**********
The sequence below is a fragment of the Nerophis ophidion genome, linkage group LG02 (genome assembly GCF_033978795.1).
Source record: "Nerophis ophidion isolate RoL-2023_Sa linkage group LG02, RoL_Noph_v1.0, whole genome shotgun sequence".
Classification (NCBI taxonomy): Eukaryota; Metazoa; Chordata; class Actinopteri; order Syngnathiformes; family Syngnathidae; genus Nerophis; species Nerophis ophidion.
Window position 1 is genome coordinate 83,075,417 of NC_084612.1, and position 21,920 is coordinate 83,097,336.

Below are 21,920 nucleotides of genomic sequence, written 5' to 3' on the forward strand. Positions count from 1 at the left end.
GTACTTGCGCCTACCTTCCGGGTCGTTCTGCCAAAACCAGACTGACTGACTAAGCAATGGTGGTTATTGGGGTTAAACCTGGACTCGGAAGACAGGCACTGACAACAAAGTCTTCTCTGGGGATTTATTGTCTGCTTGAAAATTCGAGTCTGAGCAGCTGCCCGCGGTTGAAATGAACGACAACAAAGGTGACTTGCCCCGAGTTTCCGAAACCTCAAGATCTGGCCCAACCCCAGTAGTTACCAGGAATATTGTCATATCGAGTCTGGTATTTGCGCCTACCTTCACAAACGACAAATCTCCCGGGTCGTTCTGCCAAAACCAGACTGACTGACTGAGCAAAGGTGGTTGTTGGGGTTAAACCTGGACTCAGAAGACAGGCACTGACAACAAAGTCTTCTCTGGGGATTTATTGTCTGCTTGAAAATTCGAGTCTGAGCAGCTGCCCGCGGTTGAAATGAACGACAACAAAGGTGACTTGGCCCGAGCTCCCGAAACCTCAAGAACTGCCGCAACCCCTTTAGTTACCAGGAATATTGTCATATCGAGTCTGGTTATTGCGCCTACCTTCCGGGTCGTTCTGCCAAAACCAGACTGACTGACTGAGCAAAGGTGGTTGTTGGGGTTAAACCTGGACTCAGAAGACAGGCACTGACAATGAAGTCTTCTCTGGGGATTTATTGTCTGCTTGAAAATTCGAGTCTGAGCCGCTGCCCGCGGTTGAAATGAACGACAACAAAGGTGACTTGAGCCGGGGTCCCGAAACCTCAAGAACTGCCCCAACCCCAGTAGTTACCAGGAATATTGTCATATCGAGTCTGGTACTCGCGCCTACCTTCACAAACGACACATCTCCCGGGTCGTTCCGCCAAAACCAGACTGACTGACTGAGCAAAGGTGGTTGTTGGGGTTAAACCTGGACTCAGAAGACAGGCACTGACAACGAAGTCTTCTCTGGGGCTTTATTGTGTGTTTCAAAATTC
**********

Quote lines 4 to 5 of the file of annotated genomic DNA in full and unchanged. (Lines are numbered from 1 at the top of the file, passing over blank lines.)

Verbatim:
Window position 1 is genome coordinate 83,075,417 of NC_084612.1, and position 21,920 is coordinate 83,097,336.

Below are 21,920 nucleotides of genomic sequence, written 5' to 3' on the forward strand. Positions count from 1 at the left end.